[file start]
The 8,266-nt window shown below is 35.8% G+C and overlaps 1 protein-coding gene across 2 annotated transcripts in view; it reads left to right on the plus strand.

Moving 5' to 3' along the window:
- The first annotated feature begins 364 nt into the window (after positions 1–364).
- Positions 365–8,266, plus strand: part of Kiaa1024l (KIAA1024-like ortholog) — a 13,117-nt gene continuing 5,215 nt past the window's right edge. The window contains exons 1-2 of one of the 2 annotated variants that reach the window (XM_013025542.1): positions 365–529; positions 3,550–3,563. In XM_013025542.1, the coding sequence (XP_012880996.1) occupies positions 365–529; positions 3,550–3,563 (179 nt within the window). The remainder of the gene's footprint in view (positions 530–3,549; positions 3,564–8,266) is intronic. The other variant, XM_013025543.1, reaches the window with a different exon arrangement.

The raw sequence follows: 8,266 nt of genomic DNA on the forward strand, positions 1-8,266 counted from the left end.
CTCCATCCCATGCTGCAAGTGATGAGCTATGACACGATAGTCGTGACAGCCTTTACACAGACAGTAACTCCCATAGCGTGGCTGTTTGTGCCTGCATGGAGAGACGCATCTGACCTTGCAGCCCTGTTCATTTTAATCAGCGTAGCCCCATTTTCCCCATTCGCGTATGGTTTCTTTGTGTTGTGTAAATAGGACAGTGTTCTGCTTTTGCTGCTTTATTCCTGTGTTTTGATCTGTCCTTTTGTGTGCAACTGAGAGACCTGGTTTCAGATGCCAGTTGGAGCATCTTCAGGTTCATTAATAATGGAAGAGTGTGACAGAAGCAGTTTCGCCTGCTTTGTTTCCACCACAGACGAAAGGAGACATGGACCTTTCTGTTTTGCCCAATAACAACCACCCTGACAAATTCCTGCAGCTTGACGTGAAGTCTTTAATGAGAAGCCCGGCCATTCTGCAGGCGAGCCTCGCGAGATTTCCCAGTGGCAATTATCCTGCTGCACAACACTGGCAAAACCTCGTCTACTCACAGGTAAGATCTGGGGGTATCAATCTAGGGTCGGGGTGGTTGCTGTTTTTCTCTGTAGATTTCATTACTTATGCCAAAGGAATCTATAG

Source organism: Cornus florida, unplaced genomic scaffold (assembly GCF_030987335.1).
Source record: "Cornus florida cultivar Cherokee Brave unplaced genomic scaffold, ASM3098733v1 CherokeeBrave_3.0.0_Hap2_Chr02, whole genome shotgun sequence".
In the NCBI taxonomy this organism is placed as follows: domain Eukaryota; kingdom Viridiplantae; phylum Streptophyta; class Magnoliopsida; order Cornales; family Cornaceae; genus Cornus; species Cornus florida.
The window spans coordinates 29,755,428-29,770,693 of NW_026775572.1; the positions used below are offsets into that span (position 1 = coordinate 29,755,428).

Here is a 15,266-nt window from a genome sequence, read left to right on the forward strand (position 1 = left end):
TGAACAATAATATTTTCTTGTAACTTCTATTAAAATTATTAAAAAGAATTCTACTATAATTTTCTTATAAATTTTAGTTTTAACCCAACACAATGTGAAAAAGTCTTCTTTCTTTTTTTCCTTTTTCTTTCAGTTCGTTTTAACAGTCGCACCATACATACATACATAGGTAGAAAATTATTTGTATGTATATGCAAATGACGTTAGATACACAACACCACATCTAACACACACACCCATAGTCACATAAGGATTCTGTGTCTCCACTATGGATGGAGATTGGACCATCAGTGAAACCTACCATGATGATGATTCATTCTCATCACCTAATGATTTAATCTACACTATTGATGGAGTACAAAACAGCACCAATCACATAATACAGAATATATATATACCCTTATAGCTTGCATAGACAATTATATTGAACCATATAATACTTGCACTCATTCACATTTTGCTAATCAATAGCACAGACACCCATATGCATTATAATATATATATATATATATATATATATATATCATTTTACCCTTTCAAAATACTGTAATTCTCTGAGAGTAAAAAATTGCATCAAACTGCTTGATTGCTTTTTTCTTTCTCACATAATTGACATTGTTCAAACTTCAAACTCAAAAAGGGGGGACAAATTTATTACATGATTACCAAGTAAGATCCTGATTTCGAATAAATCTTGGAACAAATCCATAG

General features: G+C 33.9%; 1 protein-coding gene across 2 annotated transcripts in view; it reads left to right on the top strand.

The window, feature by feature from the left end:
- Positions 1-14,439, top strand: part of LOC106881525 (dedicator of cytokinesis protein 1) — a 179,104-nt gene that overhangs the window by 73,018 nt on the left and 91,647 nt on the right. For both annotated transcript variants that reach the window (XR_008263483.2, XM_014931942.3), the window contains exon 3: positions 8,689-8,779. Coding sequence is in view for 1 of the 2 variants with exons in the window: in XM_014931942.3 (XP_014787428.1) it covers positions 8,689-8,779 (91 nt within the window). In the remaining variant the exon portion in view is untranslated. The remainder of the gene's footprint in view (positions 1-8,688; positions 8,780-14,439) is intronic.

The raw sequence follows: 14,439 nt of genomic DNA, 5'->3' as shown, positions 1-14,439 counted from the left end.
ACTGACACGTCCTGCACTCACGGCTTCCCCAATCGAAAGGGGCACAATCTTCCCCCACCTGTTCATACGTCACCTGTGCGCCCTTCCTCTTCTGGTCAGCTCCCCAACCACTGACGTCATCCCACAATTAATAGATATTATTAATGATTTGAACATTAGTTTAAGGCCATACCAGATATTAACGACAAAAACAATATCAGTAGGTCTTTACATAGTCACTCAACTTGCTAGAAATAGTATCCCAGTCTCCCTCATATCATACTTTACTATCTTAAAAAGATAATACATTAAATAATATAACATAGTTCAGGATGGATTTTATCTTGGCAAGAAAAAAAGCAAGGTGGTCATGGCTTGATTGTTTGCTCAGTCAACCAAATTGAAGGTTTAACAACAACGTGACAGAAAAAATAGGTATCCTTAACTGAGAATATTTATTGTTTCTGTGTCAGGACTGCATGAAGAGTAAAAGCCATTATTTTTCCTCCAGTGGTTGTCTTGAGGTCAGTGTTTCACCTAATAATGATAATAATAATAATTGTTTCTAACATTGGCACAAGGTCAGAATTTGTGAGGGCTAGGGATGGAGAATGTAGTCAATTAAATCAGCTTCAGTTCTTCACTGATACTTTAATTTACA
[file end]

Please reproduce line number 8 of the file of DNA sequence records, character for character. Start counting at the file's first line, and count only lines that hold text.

Source record: "Cornus florida cultivar Cherokee Brave unplaced genomic scaffold, ASM3098733v1 CherokeeBrave_3.0.0_Hap2_Chr02, whole genome shotgun sequence".